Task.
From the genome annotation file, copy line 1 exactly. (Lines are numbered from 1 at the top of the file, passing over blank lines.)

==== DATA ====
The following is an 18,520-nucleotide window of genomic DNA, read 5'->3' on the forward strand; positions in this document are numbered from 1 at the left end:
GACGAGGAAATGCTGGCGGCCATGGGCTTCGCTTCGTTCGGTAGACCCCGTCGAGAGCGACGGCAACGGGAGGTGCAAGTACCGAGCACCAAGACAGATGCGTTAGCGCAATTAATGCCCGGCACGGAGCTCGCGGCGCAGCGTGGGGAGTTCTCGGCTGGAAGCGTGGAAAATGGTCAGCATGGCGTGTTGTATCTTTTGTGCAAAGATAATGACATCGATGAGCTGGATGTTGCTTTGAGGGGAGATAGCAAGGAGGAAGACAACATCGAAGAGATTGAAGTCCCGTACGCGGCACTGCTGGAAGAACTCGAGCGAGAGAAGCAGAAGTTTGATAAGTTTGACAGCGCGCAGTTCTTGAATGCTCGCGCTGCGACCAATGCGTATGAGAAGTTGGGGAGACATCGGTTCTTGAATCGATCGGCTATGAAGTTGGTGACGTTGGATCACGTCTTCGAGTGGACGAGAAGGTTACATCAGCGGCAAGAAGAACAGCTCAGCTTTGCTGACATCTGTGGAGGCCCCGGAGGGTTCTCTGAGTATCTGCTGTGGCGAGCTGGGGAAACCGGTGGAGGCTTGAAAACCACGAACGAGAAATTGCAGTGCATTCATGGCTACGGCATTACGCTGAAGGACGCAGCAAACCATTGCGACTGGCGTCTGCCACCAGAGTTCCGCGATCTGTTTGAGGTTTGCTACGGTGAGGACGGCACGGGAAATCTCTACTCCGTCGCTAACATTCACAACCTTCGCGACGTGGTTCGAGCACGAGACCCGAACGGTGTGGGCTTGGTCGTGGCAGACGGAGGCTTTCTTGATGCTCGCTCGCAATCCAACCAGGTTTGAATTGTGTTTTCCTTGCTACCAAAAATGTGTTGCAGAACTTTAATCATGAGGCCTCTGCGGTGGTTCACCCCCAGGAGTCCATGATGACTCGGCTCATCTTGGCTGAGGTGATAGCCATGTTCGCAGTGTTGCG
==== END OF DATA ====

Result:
The following is an 18,520-nucleotide window of genomic DNA, read 5'->3' on the forward strand; positions in this document are numbered from 1 at the left end: